Night terrors refer to a disturbance during sleep when your child may suddenly scream, cry, mumble or trounce about in his or her sleep. It may seem dramatic and can be disturbing for parents to witness, but is usually not a cause for concern as children often outgrow these episodes by about 12 years of age. Night terrors may occur with other sleep disorders such as sleepwalking.
Night terrors are a common result of an irregular sleep pattern, change in routine, stress or anxiety faced during the day. Children also have a higher tendency of getting night terrors if they do not get sufficient sleep.
During a night terror episode, your child might:
If your child is having a night terror episode, do not try to wake him or her.
A child with night terror episodes often worries parents as a good night’s sleep is an important contributor to a child’s development. Occasional and infrequent night terror episodes usually do not warrant any cause for concern – although you may bring it up during a routine check with your paediatrician. However, do consult a doctor if your child experiences the following:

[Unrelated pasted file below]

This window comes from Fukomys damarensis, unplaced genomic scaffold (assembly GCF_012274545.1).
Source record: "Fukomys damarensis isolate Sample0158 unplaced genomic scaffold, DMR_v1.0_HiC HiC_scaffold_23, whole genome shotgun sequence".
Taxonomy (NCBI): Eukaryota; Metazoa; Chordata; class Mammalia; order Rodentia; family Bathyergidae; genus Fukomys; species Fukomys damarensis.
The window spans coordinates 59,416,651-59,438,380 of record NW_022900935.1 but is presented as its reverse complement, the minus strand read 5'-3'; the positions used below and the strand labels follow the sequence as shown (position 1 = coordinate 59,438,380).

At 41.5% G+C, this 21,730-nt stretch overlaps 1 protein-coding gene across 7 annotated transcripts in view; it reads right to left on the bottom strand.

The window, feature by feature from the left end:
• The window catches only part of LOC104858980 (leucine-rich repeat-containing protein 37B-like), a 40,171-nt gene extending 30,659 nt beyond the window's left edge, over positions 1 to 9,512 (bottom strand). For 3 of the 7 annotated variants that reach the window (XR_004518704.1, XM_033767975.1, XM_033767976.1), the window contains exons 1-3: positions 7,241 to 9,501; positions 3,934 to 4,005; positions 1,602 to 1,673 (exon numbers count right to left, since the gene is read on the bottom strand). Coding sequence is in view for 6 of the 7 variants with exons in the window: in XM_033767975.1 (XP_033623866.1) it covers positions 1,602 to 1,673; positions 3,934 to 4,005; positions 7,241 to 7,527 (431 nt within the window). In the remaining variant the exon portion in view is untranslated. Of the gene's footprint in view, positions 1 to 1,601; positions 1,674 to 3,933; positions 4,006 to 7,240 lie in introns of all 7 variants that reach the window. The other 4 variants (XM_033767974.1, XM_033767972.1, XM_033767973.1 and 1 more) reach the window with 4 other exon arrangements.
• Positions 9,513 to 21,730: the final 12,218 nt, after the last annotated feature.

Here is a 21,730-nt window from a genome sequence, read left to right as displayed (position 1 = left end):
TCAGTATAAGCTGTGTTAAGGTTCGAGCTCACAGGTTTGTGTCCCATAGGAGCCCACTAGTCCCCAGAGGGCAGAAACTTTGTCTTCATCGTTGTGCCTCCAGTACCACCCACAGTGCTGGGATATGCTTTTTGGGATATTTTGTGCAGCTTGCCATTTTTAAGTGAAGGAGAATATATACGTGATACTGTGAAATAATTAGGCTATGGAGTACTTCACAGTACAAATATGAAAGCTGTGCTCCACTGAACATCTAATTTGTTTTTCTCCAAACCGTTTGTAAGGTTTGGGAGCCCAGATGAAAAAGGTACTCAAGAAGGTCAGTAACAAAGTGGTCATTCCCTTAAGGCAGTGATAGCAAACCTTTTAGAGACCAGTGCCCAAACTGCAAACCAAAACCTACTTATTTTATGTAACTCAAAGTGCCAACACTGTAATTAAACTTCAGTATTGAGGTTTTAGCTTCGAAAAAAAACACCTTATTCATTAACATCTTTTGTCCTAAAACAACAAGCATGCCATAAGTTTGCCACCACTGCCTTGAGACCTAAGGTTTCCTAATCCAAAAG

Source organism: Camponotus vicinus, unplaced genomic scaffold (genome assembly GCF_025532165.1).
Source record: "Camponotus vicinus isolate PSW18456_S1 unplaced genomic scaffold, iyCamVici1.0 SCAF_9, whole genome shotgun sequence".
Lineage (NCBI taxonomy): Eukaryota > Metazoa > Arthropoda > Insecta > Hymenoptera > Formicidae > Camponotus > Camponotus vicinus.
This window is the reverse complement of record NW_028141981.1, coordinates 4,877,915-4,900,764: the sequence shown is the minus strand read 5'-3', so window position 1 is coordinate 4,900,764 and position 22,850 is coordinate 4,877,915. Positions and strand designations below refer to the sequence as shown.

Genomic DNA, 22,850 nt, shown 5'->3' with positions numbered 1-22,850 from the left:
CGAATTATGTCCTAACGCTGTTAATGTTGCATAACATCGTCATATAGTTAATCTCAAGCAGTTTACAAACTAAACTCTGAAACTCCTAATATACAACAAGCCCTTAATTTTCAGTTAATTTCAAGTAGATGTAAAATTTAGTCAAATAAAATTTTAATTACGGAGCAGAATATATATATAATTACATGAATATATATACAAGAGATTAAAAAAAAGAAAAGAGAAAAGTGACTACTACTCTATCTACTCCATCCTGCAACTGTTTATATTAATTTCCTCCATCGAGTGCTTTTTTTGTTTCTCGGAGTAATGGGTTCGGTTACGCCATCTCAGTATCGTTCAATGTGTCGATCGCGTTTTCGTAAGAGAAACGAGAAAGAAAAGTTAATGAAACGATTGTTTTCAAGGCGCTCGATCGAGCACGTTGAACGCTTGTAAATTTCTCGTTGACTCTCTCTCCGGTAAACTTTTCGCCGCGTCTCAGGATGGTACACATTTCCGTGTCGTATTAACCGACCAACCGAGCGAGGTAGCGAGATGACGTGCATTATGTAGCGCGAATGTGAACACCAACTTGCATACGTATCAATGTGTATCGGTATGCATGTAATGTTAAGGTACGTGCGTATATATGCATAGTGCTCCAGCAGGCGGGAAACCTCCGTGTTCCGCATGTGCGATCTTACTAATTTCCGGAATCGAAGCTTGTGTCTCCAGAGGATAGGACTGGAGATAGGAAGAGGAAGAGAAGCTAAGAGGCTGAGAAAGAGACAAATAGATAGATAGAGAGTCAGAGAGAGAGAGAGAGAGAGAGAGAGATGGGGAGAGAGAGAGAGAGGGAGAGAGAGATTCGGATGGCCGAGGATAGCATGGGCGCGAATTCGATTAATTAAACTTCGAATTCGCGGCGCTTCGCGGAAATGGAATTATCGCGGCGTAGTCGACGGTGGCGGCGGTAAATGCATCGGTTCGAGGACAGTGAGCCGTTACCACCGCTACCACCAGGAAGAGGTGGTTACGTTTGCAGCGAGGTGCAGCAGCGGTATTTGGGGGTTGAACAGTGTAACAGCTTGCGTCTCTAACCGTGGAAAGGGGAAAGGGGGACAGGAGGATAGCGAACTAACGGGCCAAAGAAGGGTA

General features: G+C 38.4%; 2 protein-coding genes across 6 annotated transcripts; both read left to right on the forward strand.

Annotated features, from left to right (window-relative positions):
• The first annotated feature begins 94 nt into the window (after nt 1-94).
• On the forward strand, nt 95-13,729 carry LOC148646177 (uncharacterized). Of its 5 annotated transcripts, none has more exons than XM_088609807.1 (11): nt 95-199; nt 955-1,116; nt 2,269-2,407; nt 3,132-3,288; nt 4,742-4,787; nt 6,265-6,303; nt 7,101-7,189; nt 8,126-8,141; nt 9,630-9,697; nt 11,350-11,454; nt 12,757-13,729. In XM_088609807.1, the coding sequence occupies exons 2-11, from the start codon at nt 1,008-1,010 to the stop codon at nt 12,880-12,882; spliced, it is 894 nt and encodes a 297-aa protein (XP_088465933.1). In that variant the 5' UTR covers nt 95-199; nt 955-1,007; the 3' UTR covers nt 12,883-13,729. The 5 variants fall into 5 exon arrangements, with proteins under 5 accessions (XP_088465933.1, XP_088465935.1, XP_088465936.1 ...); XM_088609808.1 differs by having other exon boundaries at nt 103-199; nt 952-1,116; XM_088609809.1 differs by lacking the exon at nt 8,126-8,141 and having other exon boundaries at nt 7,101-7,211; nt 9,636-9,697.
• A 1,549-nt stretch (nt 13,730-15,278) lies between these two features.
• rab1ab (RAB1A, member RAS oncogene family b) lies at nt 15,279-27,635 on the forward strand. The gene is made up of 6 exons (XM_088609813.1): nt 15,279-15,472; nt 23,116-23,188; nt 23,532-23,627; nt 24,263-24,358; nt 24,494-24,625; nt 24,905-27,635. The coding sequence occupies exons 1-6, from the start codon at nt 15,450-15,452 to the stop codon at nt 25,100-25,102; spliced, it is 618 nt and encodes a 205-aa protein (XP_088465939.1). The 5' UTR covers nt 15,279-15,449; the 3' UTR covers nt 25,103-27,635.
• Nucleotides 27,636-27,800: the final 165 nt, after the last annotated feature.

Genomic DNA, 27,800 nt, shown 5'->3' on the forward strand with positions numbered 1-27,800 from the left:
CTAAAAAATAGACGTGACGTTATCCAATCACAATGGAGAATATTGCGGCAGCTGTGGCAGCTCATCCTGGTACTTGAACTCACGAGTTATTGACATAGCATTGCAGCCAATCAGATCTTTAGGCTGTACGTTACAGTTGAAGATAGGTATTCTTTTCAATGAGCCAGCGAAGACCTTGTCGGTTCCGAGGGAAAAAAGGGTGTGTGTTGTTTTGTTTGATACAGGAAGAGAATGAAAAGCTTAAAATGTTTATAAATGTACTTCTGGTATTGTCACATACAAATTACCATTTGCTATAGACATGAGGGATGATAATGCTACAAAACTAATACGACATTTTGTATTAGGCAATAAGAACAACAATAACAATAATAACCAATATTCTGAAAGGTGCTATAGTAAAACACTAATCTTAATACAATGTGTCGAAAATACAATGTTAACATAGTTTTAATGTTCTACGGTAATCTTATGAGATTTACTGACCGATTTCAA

Children with night terror episodes typically have no memory of the event after waking up. Parents can follow these steps to help prevent the episodes from recurring:
Continuing this routine for a week will usually break the recurrence of the night terror episodes.
Read other health topics related to night terrors in babies and young children:
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